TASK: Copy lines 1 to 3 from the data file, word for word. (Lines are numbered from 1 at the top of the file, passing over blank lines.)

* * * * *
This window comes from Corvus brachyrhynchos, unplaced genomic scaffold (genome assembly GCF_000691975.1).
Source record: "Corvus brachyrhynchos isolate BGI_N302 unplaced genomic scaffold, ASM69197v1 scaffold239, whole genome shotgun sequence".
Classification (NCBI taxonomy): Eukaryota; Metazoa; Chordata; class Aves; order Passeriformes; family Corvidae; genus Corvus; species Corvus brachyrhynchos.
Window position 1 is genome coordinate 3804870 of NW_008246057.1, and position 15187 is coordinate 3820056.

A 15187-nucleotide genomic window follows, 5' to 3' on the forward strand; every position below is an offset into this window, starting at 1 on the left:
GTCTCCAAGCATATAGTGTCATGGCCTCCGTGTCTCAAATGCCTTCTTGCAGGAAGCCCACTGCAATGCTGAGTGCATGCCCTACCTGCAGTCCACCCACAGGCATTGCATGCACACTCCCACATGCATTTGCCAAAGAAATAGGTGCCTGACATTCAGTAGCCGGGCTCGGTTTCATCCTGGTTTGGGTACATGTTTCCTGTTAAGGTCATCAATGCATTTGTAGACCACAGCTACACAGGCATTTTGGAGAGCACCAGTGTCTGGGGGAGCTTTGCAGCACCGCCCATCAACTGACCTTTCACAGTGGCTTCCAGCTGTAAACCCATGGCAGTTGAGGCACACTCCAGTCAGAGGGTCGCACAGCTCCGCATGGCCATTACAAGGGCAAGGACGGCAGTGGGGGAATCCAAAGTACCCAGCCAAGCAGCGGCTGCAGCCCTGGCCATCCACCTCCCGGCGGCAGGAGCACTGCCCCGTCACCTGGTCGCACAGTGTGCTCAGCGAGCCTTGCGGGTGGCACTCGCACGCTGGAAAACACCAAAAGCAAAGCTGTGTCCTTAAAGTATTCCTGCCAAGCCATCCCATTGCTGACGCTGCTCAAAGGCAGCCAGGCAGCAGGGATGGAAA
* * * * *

This window comes from Corvus brachyrhynchos, unplaced genomic scaffold (genome assembly GCF_000691975.1).
Source record: "Corvus brachyrhynchos isolate BGI_N302 unplaced genomic scaffold, ASM69197v1 scaffold239, whole genome shotgun sequence".
Classification (NCBI taxonomy): Eukaryota; Metazoa; Chordata; class Aves; order Passeriformes; family Corvidae; genus Corvus; species Corvus brachyrhynchos.